- Mustang is the more modern vehicle.
- Challenger offers a four-door variant in the Charger.
- Mustang offers a convertible.
Two of the three main muscle cars on the market today are the 2018 Ford Mustang and the 2018 Dodge Challenger. Both offer rear-wheel drive, big power and nostalgic, retro designs. On the surface, they might seem pretty similar, but the Mustang and Challenger are in fact very different beasts.
The Mustang was last fully redesigned for 2015, and will receive an update for the coming 2019 model year. The Challenger, on the other hand, has been around for quite a while now. Formally re-introduced to the world for the 2008 model year, the Challenger has received a number of updates over the years and is set to receive yet another for 2019. At its core, the Challenger is a 10-year-old vehicle, and this becomes evident with regard to available engine types, crash test performance, technology and overall refinement. Still, both of these machines offer big power and excitement.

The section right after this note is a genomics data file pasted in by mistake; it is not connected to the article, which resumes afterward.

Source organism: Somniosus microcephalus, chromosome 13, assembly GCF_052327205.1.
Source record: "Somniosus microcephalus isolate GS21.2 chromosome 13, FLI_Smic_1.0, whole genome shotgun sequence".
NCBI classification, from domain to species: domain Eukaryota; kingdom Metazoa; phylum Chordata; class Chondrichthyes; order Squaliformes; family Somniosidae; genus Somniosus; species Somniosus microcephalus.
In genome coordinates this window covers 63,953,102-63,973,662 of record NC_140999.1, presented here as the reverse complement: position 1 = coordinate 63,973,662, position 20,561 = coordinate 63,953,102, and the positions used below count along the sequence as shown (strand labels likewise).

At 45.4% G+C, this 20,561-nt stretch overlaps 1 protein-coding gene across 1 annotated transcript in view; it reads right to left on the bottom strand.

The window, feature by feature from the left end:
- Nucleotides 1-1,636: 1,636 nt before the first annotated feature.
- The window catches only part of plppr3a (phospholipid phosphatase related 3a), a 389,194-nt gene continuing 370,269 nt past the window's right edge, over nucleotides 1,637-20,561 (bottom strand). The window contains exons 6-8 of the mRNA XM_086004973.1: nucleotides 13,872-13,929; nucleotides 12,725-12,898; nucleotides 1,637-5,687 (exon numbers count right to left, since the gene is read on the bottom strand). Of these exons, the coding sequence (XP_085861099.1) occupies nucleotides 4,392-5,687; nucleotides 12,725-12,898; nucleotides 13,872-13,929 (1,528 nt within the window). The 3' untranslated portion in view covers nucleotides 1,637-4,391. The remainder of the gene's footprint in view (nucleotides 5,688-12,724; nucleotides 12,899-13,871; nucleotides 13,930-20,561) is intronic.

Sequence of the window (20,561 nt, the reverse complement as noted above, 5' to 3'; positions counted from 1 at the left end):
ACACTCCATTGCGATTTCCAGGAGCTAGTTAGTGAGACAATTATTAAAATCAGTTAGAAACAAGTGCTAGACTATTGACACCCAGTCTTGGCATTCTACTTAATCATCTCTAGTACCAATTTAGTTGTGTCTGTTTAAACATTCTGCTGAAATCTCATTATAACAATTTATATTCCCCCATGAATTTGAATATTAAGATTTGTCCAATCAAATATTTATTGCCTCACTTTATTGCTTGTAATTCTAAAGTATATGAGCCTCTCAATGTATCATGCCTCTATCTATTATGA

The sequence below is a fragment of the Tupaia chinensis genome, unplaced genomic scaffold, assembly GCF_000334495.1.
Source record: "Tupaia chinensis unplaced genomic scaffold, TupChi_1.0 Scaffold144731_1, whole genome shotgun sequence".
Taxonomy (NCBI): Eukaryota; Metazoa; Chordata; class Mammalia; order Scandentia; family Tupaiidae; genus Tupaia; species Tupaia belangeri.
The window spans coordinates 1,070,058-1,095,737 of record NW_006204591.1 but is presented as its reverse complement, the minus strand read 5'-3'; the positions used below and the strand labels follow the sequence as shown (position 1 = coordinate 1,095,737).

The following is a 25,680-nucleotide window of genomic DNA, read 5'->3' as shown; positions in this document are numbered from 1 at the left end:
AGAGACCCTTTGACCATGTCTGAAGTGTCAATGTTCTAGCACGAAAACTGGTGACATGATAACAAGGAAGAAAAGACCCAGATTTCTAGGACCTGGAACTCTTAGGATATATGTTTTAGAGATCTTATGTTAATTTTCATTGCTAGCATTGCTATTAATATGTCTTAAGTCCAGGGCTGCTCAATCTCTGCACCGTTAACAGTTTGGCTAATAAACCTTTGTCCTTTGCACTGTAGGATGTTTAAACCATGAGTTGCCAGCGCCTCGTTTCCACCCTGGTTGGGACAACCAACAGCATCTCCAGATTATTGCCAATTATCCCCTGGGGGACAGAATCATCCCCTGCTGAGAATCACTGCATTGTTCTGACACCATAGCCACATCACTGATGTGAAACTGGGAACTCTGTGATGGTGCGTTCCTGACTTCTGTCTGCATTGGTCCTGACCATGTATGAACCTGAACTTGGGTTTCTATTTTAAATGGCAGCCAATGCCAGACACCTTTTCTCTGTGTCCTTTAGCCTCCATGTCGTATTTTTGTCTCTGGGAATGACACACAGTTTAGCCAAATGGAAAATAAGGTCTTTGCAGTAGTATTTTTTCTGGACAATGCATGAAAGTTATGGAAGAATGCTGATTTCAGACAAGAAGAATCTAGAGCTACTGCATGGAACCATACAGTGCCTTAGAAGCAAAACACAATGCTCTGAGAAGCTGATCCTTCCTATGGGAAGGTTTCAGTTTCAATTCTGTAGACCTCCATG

It should be noted that only the Mustang offers a convertible option. On the other hand, shoppers interested in the Challenger but looking for more practicality can opt for the Dodge Charger, which is essentially a 4-door Challenger.
Two engine options are offered on the Ford Mustang for 2018:
A 2.3-liter turbocharged inline 4-cylinder making 310 horsepower and 350 lb-ft of torque. Fuel economy comes in at 21 miles per gallon city, 32 mpg highway and 25 mpg combined (automatic).
A 5.0-liter V8 making 460 hp and 420 lb-ft of torque. Fuel economy is 16 mpg city/25 mpg hwy/19 mpg combined (automatic).
Either engine is offered with one of two transmissions:
- A 6-speed manual
- A 10-speed automatic with paddle shifters